The exhibit was sponsored by the American government, and it followed a similar Soviet Exhibit in New York City earlier that year. It featured many displays of the latest "home appliances, fashions, television and hi-fi sets, a model house priced to sell [to] an 'average' family, farm equipment, 1959 automobiles, boats, sporting equipment and a children's playground, as well as books and vinyl records, this exhibit was intended to narrow the gap between the Americans and the Soviets and improve the political relations between them. However, the "exhibition was also a tool of cultural diplomacy against the Soviet Communist Regime" as the American politicians wanted to demonstrate the advantages of capitalism to the Soviets. This is evident in Vice President Richard Nixon's speech on the opening night of the Exhibition on July 24, 1959, as he congratulated USSR's Premier Nikita Khrushchev and the Soviets on their advances in astronomy and rocket science, but quickly returned to focus on the United States' strong points, especially the concept of freedom.
The various displays of the exhibit, which involved the designer George Nelson, were seen as successful in promoting the American way of life as superior to the Communist regime and lifestyle. For instance, the model of the modern kitchen was a great attraction for most visitors and even sparked the infamous "Kitchen Debate."
Controversy ensued within the U.S. State Department concerning certain American artists whose works were to be displayed in the Exhibit. Considering the fact that some of the artists had been linked to communist activities, "a few right-wing publicists and legislators claimed that communist sympathizers were undermining the reputation of the United States." After an investigation of each of these painters and sculptors, Francis Walter, Chairman of the House Committee on Un-American Activities (HUAC), revealed that thirty-four of the sixty-seven featured artists had been involved in some Communist organization. The Committee was prepared to remove these works from the Exhibit altogether, yet President Dwight Eisenhower intervened and allowed for them to be displayed as were originally planned. In order to appease the conservatives, he also decided to add several paintings, which dated back to the eighteenth century, to Moscow.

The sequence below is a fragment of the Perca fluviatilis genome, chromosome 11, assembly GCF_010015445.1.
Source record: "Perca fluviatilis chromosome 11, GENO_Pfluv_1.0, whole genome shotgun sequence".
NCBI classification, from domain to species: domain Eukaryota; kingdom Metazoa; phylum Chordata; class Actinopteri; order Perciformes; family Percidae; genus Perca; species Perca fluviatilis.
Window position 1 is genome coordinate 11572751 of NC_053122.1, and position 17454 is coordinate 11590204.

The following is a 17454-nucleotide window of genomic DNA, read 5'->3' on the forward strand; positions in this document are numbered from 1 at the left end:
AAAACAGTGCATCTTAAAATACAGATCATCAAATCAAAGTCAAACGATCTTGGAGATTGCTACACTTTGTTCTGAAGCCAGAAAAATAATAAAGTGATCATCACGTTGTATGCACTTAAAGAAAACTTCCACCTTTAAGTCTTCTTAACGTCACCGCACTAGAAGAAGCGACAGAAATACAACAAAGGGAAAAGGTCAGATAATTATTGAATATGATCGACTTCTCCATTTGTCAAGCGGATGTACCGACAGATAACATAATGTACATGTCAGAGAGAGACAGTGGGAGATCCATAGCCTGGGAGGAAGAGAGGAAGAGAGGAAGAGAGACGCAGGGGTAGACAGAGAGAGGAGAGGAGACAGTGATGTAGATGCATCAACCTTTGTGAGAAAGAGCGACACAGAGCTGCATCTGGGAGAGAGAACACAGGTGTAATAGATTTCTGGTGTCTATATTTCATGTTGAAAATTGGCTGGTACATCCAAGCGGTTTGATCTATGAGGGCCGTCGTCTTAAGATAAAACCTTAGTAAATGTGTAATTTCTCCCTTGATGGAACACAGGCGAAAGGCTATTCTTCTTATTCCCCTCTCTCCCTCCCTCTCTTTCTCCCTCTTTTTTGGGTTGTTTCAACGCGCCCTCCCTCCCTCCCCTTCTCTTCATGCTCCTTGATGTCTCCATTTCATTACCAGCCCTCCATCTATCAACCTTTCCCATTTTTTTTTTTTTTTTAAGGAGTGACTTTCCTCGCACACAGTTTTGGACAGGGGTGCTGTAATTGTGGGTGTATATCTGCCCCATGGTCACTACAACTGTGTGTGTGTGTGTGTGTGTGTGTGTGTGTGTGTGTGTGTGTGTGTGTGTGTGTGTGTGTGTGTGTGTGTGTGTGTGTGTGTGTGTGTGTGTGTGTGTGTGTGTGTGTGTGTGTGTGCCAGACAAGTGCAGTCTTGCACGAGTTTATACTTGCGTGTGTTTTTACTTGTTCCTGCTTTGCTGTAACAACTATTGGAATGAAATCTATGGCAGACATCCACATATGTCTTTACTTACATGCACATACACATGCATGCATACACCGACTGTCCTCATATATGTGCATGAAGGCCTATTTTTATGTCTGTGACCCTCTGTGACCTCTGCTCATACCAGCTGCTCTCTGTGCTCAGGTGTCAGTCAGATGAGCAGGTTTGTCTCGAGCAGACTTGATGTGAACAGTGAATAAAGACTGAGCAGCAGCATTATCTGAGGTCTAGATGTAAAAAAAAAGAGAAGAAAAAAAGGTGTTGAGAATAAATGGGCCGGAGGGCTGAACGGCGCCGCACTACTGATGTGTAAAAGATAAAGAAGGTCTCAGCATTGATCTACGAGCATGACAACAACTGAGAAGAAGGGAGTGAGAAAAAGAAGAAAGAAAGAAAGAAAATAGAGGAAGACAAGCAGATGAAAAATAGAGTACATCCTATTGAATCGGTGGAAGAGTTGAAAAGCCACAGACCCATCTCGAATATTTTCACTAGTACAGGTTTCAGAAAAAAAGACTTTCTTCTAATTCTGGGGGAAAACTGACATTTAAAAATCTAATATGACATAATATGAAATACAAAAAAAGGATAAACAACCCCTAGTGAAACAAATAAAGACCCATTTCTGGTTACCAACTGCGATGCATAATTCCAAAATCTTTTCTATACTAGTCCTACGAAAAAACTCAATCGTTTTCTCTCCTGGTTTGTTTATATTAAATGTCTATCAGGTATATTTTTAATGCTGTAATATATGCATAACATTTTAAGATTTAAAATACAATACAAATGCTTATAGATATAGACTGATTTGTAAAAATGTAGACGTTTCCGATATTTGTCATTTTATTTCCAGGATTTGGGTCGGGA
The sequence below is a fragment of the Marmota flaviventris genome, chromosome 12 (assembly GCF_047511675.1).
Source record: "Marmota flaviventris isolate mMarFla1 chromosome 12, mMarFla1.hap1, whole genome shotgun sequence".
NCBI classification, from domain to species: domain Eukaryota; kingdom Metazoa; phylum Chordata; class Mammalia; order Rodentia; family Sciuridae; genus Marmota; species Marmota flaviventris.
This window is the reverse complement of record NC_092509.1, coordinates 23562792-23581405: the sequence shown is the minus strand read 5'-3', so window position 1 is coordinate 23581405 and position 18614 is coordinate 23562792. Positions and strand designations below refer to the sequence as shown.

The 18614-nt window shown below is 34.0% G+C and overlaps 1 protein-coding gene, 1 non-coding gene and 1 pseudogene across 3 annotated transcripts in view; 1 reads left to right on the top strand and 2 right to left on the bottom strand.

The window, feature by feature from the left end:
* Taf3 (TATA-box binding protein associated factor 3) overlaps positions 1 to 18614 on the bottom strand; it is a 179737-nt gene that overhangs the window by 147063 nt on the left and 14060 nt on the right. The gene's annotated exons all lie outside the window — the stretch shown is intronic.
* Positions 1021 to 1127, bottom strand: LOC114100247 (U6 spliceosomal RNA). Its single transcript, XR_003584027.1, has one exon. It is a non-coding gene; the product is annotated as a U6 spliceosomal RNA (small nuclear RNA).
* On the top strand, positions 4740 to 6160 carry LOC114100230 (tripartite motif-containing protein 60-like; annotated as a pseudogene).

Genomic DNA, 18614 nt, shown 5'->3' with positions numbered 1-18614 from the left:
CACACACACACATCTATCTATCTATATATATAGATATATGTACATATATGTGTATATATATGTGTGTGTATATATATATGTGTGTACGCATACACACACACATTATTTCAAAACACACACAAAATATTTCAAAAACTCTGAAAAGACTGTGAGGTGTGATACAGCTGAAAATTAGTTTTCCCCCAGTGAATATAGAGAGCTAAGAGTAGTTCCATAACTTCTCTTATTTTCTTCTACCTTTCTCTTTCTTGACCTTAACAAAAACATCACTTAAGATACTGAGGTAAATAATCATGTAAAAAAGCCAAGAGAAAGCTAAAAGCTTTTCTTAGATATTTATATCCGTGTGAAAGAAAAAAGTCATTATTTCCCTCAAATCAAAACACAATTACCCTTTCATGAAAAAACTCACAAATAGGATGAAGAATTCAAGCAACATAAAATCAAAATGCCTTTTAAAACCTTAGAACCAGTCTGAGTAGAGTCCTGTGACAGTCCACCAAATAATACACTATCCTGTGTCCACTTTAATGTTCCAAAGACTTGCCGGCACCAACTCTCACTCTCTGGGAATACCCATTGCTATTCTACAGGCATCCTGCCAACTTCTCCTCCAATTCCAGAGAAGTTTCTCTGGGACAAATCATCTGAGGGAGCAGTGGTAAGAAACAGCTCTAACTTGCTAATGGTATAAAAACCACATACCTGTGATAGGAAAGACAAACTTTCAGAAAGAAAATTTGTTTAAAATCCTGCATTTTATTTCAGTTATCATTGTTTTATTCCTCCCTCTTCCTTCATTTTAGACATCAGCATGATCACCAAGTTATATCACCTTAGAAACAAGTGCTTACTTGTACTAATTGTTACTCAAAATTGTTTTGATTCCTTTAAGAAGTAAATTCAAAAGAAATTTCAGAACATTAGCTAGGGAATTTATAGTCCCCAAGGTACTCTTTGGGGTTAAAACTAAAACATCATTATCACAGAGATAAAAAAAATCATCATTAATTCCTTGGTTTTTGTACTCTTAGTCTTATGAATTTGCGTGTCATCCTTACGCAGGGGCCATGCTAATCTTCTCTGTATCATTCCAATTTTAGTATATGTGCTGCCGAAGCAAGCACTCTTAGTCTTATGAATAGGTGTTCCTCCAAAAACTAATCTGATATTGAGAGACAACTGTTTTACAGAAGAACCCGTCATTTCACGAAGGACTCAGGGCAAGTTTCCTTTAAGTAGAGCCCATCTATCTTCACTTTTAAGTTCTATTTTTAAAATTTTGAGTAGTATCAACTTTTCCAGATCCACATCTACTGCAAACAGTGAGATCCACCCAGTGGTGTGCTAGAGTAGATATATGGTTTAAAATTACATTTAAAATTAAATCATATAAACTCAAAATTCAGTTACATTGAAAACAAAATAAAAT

In 1959, the vice president of the Housing and Home Components department at Loewy/Snaith, Andrew Geller was the design supervisor for the exhibition, the "Typical American House," built at the American National Exhibition. The exhibition home largely replicated a home previously built at 398 Townline Road in Commack, New York, which had been originally designed by Stanley H. Klein for a Long Island-based firm, All-State Properties, headed by developer Herbert Sadkin. To accommodate visitors to the exhibition, Sadkin hired Loewy's office to modify Klein's floor plan. Geller supervised the work, which "split" the house, creating its nickname, "Splitnik," and a way for large numbers of visitors to tour the small house.
Subsequently, Richard Nixon (then vice president) and Soviet Premier Nikita Khrushchev on July 24, 1959, began what became known as the Kitchen Debate — a debate over the merits of capitalism vs. socialism, with Khrushchev saying Americans could not afford the luxury represented by the "Typical American House". Tass, the Soviet news agency said: "There is no more truth in showing this as the typical home of the American worker than, say, in showing the Taj Mahal as the typical home of a Bombay textile worker."